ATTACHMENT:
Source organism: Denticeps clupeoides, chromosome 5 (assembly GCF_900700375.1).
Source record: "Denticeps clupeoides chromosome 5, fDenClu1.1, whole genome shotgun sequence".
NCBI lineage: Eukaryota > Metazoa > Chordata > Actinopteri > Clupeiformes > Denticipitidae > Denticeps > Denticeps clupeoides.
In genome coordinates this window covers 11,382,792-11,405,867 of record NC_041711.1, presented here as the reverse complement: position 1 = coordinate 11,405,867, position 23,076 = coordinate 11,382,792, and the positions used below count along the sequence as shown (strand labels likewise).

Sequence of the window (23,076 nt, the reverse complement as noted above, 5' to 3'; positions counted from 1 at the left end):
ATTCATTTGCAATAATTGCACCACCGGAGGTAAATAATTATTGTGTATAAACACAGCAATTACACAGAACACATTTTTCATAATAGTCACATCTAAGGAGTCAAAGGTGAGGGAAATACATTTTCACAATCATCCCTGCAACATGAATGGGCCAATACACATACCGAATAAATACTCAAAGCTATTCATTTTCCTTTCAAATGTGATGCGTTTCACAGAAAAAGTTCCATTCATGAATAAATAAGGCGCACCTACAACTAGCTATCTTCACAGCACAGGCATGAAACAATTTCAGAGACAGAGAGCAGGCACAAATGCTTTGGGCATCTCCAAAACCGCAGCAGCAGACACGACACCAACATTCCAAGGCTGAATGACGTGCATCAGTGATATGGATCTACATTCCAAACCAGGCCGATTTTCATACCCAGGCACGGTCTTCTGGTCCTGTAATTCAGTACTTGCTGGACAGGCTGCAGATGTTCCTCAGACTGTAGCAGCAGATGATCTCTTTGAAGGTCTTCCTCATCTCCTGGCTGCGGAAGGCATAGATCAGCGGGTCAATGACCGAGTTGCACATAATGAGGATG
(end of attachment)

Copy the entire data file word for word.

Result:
Source organism: Denticeps clupeoides, chromosome 5 (assembly GCF_900700375.1).
Source record: "Denticeps clupeoides chromosome 5, fDenClu1.1, whole genome shotgun sequence".
NCBI lineage: Eukaryota > Metazoa > Chordata > Actinopteri > Clupeiformes > Denticipitidae > Denticeps > Denticeps clupeoides.
In genome coordinates this window covers 11,382,792-11,405,867 of record NC_041711.1, presented here as the reverse complement: position 1 = coordinate 11,405,867, position 23,076 = coordinate 11,382,792, and the positions used below count along the sequence as shown (strand labels likewise).

Sequence of the window (23,076 nt, the reverse complement as noted above, 5' to 3'; positions counted from 1 at the left end):
ATTCATTTGCAATAATTGCACCACCGGAGGTAAATAATTATTGTGTATAAACACAGCAATTACACAGAACACATTTTTCATAATAGTCACATCTAAGGAGTCAAAGGTGAGGGAAATACATTTTCACAATCATCCCTGCAACATGAATGGGCCAATACACATACCGAATAAATACTCAAAGCTATTCATTTTCCTTTCAAATGTGATGCGTTTCACAGAAAAAGTTCCATTCATGAATAAATAAGGCGCACCTACAACTAGCTATCTTCACAGCACAGGCATGAAACAATTTCAGAGACAGAGAGCAGGCACAAATGCTTTGGGCATCTCCAAAACCGCAGCAGCAGACACGACACCAACATTCCAAGGCTGAATGACGTGCATCAGTGATATGGATCTACATTCCAAACCAGGCCGATTTTCATACCCAGGCACGGTCTTCTGGTCCTGTAATTCAGTACTTGCTGGACAGGCTGCAGATGTTCCTCAGACTGTAGCAGCAGATGATCTCTTTGAAGGTCTTCCTCATCTCCTGGCTGCGGAAGGCATAGATCAGCGGGTCAATGACCGAGTTGCACATAATGAGGATG